REGIONAL FUTURES RESIDENCY: WELLINGTON CAVES NSW
On my final Regional Futures residency weekend at Wellington Caves, I made the focus on my explorations the site itself and people who know the caves and surrounding landscape intimately. These caves provide a snapshot of our past —a jolt of reality really. The people who know this history make thought-provoking storytellers.
Giving a voice to the past
In terms of giving the Caves a voice, I was particularly keen to gather some ‘atmos’ from the Cathedral Cave with the prospect of presenting work in this space in mind. My time in the Cathedral Cave has been somewhat limited, with only four trips down there over three weekends, but I do have a much better feel for what it offers acoustically.
The main feature of the Cathedral Cave is the ‘alter rock’, a limestone and crystal stalagmite formation in the main chamber— 15 metres in high with a base circumference of 32 metres, said to be the largest stalagmite in the world. It’s a karst cave, formed when water containing carbon dioxide dissolves the limestone. When rain falls, it absorbs some carbon dioxide from the atmosphere, before taking up biogene CO2 as it seeps through the soil.
The Caves have drawn international attention since their exploration in 1830s, and more than 190 years later, they’re still a site of study and exploration in a bid to answer questions about their formation what it tells us about the past, and potentially about the future. There has been much change since their formation.
Wellington Caves presents a complex multi-dimensional puzzle; there are rocks, minerals, fossils, caves and sediments. Both the water and the air behave strangely. Despite 170 years of research and speculation, many critical questions remain without satisfactory answers. – R.A.L. Osborne[i]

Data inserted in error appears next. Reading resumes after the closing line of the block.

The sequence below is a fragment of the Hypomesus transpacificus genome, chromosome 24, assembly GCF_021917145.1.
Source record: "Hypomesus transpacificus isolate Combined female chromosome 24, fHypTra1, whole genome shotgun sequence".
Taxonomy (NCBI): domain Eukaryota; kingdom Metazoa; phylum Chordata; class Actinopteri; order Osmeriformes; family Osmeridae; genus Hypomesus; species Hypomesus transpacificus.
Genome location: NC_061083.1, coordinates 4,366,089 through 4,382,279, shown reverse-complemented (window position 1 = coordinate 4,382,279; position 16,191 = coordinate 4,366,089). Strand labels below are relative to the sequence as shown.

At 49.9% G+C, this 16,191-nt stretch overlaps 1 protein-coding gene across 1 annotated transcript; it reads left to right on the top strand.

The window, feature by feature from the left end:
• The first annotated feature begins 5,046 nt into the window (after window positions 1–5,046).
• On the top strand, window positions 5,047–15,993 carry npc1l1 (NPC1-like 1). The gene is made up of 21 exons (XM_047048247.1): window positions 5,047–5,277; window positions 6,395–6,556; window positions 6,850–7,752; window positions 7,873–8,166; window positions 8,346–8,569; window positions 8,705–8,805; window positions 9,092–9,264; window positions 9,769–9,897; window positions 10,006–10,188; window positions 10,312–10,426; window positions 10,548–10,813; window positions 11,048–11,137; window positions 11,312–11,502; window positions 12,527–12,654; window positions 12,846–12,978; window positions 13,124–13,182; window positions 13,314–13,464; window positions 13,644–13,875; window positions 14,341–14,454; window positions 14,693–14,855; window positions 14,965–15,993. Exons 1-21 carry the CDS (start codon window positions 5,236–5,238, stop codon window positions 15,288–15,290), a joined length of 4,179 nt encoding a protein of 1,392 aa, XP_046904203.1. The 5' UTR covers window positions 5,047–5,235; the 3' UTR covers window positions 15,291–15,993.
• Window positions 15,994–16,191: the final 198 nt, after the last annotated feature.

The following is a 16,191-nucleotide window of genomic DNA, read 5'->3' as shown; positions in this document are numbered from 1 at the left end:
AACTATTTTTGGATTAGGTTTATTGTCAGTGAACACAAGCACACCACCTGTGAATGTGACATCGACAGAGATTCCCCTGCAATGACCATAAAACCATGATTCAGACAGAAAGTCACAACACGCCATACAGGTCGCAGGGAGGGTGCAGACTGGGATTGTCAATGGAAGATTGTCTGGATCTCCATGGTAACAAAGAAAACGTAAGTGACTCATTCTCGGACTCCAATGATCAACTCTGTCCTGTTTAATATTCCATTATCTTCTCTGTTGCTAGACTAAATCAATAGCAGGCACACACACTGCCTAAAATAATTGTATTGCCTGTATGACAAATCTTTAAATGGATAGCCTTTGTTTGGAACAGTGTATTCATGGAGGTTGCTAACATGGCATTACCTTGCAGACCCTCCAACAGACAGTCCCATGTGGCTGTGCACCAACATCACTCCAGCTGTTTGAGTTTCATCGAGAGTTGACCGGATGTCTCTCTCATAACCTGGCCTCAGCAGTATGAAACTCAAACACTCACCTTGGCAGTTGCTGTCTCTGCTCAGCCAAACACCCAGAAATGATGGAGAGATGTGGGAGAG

Giving a voice to the future
On my second residency weekend, I went into the Cathedral Cave with Professor Andy Baker, as he explained to me what he’d been doing with hydrology monitoring in the cave. He and his University of NSW lab group have been studying the site since 2010, using the cave as an observatory of groundwater recharge. The process and rate of groundwater recharge is valuable information in a landscape already seeing the impacts of a changing climate.
Caves provide a valuable window into the groundwater recharge process. By entering a cave, you a walking into the unsaturated zone, the region between the Earth’s surface and the water table. Water passing through the caves provides evidence of recharge occurring. Stalagmites in the caves provide archives of groundwater recharge in the past. – Connected Waters Initiative[ii]
As we moved further down into the cave to where you can see the water table, the air was thick and humid. Andy intended on pushing on further to retrieve data loggers another 100m below the central column of the cave, at which point I decided to return to the surface.
On this recent visit, I wanted to place my AudioMoth acoustic recorder in the cave overnight, eventually settling on a rock shelf behind the alter, where it would pick up the sound of drips as well as any movements that might happen in the large, main chamber over the 16-hour recording period. I certainly got the drips.
Our capacity for change
Two of my three interviewees on this residency long weekend have decades of caving experience. Soon to be retired as the Wellington Caves Engagement Officer, Ian Eddison is also the president of the the Australasian Cave and Karst Management Association Inc. (ACKMA). He’s also active in Mid-Macquarie Landcare and has an ongoing interest in environmental management of cave sites, at Wellington and other sites.